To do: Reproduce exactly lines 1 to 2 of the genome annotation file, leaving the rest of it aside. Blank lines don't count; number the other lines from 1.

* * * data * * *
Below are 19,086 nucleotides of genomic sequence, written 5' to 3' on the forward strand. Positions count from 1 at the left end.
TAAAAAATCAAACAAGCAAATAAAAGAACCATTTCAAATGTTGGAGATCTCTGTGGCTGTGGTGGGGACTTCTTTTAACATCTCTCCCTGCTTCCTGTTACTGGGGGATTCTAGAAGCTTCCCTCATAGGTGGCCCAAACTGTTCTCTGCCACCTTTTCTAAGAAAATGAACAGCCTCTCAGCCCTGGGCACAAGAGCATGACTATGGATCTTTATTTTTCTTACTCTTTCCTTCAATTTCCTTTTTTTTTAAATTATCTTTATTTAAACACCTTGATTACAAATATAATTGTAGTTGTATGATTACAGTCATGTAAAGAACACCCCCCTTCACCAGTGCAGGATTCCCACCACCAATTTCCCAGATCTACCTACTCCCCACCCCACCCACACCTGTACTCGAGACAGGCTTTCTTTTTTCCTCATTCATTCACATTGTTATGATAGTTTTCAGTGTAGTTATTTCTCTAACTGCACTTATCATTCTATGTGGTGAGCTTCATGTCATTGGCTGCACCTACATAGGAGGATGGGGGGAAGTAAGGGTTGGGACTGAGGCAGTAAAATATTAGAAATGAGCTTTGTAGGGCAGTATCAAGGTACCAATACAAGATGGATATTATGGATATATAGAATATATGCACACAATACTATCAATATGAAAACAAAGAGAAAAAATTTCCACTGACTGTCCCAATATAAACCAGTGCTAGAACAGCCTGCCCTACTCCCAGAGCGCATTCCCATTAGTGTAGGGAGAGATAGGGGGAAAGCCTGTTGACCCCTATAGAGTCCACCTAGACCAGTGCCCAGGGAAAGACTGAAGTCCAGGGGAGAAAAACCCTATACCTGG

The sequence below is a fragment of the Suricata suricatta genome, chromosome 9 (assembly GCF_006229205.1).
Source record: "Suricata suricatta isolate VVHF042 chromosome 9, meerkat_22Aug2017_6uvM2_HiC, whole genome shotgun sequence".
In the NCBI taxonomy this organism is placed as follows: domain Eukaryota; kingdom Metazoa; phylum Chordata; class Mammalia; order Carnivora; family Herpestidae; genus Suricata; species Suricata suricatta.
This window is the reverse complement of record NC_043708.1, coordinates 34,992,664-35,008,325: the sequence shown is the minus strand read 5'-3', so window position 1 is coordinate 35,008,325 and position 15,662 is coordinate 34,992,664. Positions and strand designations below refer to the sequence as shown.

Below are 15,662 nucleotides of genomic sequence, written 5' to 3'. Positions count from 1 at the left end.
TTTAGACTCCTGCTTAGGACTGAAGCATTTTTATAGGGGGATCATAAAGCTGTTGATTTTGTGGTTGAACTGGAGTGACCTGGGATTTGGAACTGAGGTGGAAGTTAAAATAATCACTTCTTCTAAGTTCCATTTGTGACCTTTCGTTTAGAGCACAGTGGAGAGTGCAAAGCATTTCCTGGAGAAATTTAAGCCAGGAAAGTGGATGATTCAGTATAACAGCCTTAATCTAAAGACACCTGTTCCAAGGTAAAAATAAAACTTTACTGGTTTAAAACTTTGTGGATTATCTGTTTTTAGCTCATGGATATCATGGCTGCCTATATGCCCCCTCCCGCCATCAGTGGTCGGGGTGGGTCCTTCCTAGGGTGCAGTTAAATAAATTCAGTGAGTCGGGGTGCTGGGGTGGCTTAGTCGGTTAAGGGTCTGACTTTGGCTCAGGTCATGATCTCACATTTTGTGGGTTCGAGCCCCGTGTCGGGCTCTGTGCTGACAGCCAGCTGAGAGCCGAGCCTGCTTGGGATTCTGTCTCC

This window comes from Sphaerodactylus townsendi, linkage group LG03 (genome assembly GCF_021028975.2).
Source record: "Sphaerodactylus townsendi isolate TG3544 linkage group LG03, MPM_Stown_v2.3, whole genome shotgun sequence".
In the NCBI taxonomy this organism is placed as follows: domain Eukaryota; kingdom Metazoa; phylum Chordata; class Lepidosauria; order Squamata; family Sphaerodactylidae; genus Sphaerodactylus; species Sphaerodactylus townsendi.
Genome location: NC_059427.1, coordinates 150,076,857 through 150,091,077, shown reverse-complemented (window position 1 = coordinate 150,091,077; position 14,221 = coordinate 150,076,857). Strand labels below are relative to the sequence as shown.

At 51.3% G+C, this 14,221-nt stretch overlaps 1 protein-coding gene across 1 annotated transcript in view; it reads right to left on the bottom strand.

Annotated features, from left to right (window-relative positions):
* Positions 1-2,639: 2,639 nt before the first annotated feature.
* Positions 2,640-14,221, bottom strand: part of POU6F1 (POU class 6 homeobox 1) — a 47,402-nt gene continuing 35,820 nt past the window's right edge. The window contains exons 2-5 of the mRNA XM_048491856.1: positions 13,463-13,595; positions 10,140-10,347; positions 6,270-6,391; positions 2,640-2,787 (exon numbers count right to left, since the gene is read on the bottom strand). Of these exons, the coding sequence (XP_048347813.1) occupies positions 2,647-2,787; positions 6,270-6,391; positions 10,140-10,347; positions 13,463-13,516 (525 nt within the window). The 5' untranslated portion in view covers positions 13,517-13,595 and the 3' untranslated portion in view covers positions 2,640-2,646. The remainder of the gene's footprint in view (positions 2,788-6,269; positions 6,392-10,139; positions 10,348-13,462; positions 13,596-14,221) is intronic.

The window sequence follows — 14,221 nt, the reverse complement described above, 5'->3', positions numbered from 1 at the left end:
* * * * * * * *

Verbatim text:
Below are 19,086 nucleotides of genomic sequence, written 5' to 3' on the forward strand. Positions count from 1 at the left end.
TAAAAAATCAAACAAGCAAATAAAAGAACCATTTCAAATGTTGGAGATCTCTGTGGCTGTGGTGGGGACTTCTTTTAACATCTCTCCCTGCTTCCTGTTACTGGGGGATTCTAGAAGCTTCCCTCATAGGTGGCCCAAACTGTTCTCTGCCACCTTTTCTAAGAAAATGAACAGCCTCTCAGCCCTGGGCACAAGAGCATGACTATGGATCTTTATTTTTCTTACTCTTTCCTTCAATTTCCTTTTTTTTTAAATTATCTTTATTTAAACACCTTGATTACAAATATAATTGTAGTTGTATGATTACAGTCATGTAAAGAACACCCCCCTTCACCAGTGCAGGATTCCCACCACCAATTTCCCAGATCTACCTACTCCCCACCCCACCCACACCTGTACTCGAGACAGGCTTTCTTTTTTCCTCATTCATTCACATTGTTATGATAGTTTTCAGTGTAGTTATTTCTCTAACTGCACTTATCATTCTATGTGGTGAGCTTCATGTCATTGGCTGCACCTACATAGGAGGATGGGGGGAAGTAAGGGTTGGGACTGAGGCAGTAAAATATTAGAAATGAGCTTTGTAGGGCAGTATCAAGGTACCAATACAAGATGGATATTATGGATATATAGAATATATGCACACAATACTATCAATATGAAAACAAAGAGAAAAAATTTCCACTGACTGTCCCAATATAAACCAGTGCTAGAACAGCCTGCCCTACTCCCAGAGCGCATTCCCATTAGTGTAGGGAGAGATAGGGGGAAAGCCTGTTGACCCCTATAGAGTCCACCTAGACCAGTGCCCAGGGAAAGACTGAAGTCCAGGGGAGAAAAACCCTATACCTGG